Getting Power and the Internet to the Seafloor V15

Acoustic Doppler Current Profiler Installed
ROPOS Going in on Axial Seamount Dive R1712

The remotely operated vehicle (ROV) ROPOS begins its first science dive at Axial Seamount of VISIONS'14. An empty junction box is attached beneath the ROV's 'belly'. Photo Credit: Mitch Elend, University of Washington, V14.

Junction Box LJ03A at Axial Base

ROPOS about to plug junction box LJ03A into low-voltage node LV03A at the Axial Base site.

Photo Credit: NSF-OOI/UW/CSSF; Dive 1736; V14.

Secondary nodes, also called junction boxes were installed during the VISIONS'14 expedition. They serve as electrical and communications outlets to 23 kilometers of extension cables and ~150 instruments that will be installed at depths of nearly 9000 feet beneath the ocean's surface and in some of the most extreme environments on Earth - hydrothermal vents.

The 'J-Boxes' come in three "flavors"  - Medium Power and Low Power Junction Boxes, and Low Voltage Nodes and they are configured specific to the instruments and infrastructure (e.g. mooorings) that will be attached to them by extension cables. They host up to 8 ports and each J-Box has 375 volts and 1 Gb/s transmission capabilities. The nodes and junction boxes were designed and built at the University of Washington Applied Physics Lab.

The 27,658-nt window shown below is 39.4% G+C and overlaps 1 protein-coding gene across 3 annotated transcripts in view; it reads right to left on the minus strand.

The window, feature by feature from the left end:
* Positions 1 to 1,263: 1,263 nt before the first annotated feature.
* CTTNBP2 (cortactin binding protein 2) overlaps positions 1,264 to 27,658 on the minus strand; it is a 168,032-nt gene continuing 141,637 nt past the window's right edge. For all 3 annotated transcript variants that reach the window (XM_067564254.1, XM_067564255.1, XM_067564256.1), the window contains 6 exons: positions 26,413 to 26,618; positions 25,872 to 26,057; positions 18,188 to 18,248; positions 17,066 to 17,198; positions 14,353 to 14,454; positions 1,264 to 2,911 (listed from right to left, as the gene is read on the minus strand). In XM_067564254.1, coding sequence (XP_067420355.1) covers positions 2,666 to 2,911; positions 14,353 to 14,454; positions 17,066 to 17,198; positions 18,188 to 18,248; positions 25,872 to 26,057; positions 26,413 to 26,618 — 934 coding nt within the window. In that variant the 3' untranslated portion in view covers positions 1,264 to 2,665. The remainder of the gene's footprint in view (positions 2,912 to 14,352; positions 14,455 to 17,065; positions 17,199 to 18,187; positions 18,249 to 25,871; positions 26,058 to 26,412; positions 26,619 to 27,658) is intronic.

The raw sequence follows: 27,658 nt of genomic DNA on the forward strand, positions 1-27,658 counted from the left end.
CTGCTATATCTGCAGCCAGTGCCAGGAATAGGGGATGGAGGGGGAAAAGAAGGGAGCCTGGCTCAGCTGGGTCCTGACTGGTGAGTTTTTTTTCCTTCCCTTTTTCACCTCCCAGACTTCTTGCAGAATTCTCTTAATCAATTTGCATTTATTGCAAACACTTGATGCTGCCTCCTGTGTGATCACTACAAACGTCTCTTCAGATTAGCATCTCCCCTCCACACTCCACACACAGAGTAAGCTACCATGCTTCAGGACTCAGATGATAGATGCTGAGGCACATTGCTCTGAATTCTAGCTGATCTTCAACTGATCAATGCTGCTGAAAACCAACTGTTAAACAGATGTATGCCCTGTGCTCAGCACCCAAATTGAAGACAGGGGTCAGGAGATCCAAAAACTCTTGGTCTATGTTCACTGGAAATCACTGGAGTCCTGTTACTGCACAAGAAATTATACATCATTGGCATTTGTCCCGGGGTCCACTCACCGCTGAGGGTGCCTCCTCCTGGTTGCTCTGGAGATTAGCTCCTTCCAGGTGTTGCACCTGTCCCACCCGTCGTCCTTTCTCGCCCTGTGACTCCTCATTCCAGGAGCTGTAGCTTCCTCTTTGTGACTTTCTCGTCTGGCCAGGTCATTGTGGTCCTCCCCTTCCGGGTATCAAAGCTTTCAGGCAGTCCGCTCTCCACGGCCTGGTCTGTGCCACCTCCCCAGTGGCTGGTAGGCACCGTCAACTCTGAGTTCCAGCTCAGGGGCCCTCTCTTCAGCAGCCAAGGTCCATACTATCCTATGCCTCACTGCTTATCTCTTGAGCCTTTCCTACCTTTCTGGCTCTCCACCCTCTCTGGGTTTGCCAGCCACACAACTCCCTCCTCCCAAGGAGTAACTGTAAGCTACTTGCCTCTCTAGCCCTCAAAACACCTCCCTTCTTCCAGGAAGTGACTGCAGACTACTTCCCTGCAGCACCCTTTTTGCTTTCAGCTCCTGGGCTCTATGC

In addition, to these nodes and junction boxes, a Benthic Experiment Platform (BEP), developed by Oregon State University as part of the Endurance Array, will also be deployed at the Endurance Offshore 600-m site. The BEP houses a Low Power Communications housing, designed by UW APL, and numerous sensors inside a hazard-resistant frame.